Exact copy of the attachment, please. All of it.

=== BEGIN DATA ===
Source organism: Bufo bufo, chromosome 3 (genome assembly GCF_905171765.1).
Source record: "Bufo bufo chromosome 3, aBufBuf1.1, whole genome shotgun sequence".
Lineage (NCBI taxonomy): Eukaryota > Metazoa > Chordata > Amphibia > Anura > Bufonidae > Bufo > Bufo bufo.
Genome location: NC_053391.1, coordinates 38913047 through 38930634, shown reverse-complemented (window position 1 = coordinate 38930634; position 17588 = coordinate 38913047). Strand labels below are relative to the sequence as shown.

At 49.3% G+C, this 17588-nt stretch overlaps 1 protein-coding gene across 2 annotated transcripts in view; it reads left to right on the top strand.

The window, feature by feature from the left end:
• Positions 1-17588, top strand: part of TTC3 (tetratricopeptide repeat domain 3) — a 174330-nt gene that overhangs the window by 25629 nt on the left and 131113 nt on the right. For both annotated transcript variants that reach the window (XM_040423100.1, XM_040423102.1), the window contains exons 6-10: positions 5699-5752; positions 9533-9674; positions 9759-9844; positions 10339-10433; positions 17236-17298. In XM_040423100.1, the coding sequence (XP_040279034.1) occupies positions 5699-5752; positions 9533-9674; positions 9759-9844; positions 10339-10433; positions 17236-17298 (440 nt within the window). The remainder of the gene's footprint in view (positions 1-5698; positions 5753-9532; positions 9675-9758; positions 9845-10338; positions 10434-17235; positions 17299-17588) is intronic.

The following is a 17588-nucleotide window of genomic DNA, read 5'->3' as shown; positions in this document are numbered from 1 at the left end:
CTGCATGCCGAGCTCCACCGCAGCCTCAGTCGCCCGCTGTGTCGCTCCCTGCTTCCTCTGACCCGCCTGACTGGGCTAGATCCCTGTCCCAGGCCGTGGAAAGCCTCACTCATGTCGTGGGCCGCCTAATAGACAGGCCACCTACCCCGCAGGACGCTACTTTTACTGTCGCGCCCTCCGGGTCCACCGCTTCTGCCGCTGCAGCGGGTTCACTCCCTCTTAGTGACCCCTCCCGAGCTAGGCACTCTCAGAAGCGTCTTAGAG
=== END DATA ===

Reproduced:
Source organism: Bufo bufo, chromosome 3 (genome assembly GCF_905171765.1).
Source record: "Bufo bufo chromosome 3, aBufBuf1.1, whole genome shotgun sequence".
Lineage (NCBI taxonomy): Eukaryota > Metazoa > Chordata > Amphibia > Anura > Bufonidae > Bufo > Bufo bufo.
Genome location: NC_053391.1, coordinates 38913047 through 38930634, shown reverse-complemented (window position 1 = coordinate 38930634; position 17588 = coordinate 38913047). Strand labels below are relative to the sequence as shown.

At 49.3% G+C, this 17588-nt stretch overlaps 1 protein-coding gene across 2 annotated transcripts in view; it reads left to right on the top strand.

The window, feature by feature from the left end:
• Positions 1-17588, top strand: part of TTC3 (tetratricopeptide repeat domain 3) — a 174330-nt gene that overhangs the window by 25629 nt on the left and 131113 nt on the right. For both annotated transcript variants that reach the window (XM_040423100.1, XM_040423102.1), the window contains exons 6-10: positions 5699-5752; positions 9533-9674; positions 9759-9844; positions 10339-10433; positions 17236-17298. In XM_040423100.1, the coding sequence (XP_040279034.1) occupies positions 5699-5752; positions 9533-9674; positions 9759-9844; positions 10339-10433; positions 17236-17298 (440 nt within the window). The remainder of the gene's footprint in view (positions 1-5698; positions 5753-9532; positions 9675-9758; positions 9845-10338; positions 10434-17235; positions 17299-17588) is intronic.

The following is a 17588-nucleotide window of genomic DNA, read 5'->3' as shown; positions in this document are numbered from 1 at the left end:
CTGCATGCCGAGCTCCACCGCAGCCTCAGTCGCCCGCTGTGTCGCTCCCTGCTTCCTCTGACCCGCCTGACTGGGCTAGATCCCTGTCCCAGGCCGTGGAAAGCCTCACTCATGTCGTGGGCCGCCTAATAGACAGGCCACCTACCCCGCAGGACGCTACTTTTACTGTCGCGCCCTCCGGGTCCACCGCTTCTGCCGCTGCAGCGGGTTCACTCCCTCTTAGTGACCCCTCCCGAGCTAGGCACTCTCAGAAGCGTCTTAGAG